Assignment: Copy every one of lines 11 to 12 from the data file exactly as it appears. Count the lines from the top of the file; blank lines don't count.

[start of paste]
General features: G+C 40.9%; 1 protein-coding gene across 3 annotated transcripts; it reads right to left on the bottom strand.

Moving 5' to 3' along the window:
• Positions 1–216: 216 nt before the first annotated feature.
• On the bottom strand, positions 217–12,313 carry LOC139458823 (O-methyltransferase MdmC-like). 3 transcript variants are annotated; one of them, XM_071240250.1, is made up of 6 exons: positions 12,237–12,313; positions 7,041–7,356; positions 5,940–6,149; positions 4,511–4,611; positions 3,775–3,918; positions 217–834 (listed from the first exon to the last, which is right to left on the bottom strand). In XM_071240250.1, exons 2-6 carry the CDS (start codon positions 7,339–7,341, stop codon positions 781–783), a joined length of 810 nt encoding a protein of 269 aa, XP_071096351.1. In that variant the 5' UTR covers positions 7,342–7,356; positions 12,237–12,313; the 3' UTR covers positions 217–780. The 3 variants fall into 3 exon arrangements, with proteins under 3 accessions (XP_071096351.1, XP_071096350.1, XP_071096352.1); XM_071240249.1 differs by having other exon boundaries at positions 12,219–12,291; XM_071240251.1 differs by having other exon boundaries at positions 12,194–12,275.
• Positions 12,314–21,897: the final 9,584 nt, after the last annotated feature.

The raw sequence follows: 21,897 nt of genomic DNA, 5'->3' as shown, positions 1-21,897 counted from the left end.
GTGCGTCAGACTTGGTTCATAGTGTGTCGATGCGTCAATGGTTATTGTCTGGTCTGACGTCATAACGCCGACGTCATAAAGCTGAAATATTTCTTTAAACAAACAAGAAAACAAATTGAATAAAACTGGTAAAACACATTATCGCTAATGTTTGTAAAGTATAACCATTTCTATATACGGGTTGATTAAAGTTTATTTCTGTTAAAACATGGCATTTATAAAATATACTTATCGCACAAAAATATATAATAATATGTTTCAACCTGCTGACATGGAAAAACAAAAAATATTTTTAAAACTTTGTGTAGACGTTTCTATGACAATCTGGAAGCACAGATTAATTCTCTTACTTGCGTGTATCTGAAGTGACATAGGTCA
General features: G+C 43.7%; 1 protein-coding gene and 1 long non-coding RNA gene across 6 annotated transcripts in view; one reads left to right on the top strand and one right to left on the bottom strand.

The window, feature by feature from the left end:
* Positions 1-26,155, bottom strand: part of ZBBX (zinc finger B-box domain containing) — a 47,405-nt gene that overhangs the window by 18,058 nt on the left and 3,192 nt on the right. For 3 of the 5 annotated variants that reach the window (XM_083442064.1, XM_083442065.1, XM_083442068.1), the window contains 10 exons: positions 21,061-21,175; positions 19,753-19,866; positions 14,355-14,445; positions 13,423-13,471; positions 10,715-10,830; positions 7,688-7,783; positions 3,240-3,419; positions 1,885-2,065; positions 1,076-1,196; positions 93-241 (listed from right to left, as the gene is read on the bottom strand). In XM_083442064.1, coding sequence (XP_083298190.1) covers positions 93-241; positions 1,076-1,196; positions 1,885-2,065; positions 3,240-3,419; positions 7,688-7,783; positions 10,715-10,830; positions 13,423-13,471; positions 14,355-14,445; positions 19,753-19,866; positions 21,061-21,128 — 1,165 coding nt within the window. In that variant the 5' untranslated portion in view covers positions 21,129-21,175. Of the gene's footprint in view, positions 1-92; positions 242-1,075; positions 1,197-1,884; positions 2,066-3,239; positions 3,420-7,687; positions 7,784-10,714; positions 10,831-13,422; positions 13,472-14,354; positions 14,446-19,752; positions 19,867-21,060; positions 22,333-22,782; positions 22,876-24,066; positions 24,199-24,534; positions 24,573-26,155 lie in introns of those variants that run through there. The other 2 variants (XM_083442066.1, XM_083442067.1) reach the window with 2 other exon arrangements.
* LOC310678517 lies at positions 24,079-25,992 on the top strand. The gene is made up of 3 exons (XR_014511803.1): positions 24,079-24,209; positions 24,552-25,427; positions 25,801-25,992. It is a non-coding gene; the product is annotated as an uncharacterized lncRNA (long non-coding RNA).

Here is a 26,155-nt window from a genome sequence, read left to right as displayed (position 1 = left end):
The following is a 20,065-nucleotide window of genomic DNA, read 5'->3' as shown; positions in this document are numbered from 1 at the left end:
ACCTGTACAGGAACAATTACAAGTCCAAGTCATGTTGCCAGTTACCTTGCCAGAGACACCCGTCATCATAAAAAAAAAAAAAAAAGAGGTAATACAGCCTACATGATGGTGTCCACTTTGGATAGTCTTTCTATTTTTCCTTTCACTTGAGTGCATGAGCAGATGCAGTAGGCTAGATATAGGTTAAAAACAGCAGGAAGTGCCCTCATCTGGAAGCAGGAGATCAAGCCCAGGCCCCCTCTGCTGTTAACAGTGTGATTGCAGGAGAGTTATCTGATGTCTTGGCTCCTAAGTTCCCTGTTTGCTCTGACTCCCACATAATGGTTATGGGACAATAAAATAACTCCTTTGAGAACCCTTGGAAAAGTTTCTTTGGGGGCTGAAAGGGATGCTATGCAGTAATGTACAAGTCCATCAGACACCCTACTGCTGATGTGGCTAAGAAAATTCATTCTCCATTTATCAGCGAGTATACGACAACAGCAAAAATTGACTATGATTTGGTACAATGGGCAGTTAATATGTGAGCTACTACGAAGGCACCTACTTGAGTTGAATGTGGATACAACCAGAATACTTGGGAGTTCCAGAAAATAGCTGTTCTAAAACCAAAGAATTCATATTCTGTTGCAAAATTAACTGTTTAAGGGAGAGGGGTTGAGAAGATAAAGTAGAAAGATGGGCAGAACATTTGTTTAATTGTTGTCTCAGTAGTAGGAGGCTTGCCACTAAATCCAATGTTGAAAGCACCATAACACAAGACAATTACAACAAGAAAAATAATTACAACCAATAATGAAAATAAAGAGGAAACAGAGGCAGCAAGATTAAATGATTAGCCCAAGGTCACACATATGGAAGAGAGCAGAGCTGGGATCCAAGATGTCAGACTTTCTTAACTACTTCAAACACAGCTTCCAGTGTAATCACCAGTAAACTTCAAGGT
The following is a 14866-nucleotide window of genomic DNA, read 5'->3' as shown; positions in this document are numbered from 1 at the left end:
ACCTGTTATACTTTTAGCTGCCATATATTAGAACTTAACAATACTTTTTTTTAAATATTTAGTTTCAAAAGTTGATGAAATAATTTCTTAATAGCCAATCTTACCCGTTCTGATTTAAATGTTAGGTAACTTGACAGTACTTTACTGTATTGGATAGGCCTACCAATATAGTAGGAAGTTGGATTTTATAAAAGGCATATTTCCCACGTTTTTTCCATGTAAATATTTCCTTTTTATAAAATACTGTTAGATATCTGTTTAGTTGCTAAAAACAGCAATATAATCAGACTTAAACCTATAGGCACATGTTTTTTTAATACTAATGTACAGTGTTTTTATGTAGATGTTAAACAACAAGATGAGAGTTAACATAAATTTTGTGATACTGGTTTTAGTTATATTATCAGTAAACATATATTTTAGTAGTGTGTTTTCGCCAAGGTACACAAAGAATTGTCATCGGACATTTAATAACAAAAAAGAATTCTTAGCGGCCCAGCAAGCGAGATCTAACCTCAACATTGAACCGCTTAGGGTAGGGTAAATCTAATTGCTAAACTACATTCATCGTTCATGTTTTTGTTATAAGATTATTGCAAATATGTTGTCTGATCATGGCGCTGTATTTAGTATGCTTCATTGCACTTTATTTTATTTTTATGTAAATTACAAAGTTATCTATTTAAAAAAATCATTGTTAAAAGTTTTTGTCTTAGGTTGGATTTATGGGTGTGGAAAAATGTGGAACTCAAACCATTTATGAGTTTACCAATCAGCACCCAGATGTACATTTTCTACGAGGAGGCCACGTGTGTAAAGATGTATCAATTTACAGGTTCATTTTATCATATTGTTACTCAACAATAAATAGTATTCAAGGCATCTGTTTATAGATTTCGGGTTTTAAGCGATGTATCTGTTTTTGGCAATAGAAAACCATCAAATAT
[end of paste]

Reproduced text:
* LOC310678517 lies at positions 24,079-25,992 on the top strand. The gene is made up of 3 exons (XR_014511803.1): positions 24,079-24,209; positions 24,552-25,427; positions 25,801-25,992. It is a non-coding gene; the product is annotated as an uncharacterized lncRNA (long non-coding RNA).

Here is a 26,155-nt window from a genome sequence, read left to right as displayed (position 1 = left end):